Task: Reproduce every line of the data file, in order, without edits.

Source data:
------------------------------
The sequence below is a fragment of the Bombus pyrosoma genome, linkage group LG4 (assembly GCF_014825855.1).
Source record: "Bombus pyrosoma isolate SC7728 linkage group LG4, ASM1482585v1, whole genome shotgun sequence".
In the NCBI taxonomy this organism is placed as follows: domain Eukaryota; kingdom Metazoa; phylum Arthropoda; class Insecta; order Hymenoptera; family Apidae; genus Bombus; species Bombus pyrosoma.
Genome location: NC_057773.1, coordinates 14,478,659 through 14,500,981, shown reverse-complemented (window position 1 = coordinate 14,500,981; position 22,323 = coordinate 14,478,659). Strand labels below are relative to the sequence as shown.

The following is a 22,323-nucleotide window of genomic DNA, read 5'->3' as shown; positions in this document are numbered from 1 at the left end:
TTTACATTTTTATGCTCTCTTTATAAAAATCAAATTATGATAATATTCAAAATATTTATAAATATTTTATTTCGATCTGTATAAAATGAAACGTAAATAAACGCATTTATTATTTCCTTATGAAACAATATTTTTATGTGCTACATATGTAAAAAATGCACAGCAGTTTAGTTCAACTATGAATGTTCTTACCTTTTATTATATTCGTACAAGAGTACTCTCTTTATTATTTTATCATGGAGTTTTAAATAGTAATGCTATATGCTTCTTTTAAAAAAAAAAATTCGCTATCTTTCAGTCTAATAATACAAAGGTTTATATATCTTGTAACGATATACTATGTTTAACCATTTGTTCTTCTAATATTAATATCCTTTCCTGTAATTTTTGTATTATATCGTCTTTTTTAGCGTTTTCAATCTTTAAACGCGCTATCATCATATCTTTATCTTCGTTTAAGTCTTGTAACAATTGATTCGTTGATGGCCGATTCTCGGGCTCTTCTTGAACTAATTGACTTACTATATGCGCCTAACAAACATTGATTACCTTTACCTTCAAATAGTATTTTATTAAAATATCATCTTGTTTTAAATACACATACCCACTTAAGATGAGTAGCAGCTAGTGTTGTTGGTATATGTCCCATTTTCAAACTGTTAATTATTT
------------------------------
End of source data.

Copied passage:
The sequence below is a fragment of the Bombus pyrosoma genome, linkage group LG4 (assembly GCF_014825855.1).
Source record: "Bombus pyrosoma isolate SC7728 linkage group LG4, ASM1482585v1, whole genome shotgun sequence".
In the NCBI taxonomy this organism is placed as follows: domain Eukaryota; kingdom Metazoa; phylum Arthropoda; class Insecta; order Hymenoptera; family Apidae; genus Bombus; species Bombus pyrosoma.
Genome location: NC_057773.1, coordinates 14,478,659 through 14,500,981, shown reverse-complemented (window position 1 = coordinate 14,500,981; position 22,323 = coordinate 14,478,659). Strand labels below are relative to the sequence as shown.

The following is a 22,323-nucleotide window of genomic DNA, read 5'->3' as shown; positions in this document are numbered from 1 at the left end:
TTTACATTTTTATGCTCTCTTTATAAAAATCAAATTATGATAATATTCAAAATATTTATAAATATTTTATTTCGATCTGTATAAAATGAAACGTAAATAAACGCATTTATTATTTCCTTATGAAACAATATTTTTATGTGCTACATATGTAAAAAATGCACAGCAGTTTAGTTCAACTATGAATGTTCTTACCTTTTATTATATTCGTACAAGAGTACTCTCTTTATTATTTTATCATGGAGTTTTAAATAGTAATGCTATATGCTTCTTTTAAAAAAAAAAATTCGCTATCTTTCAGTCTAATAATACAAAGGTTTATATATCTTGTAACGATATACTATGTTTAACCATTTGTTCTTCTAATATTAATATCCTTTCCTGTAATTTTTGTATTATATCGTCTTTTTTAGCGTTTTCAATCTTTAAACGCGCTATCATCATATCTTTATCTTCGTTTAAGTCTTGTAACAATTGATTCGTTGATGGCCGATTCTCGGGCTCTTCTTGAACTAATTGACTTACTATATGCGCCTAACAAACATTGATTACCTTTACCTTCAAATAGTATTTTATTAAAATATCATCTTGTTTTAAATACACATACCCACTTAAGATGAGTAGCAGCTAGTGTTGTTGGTATATGTCCCATTTTCAAACTGTTAATTATTT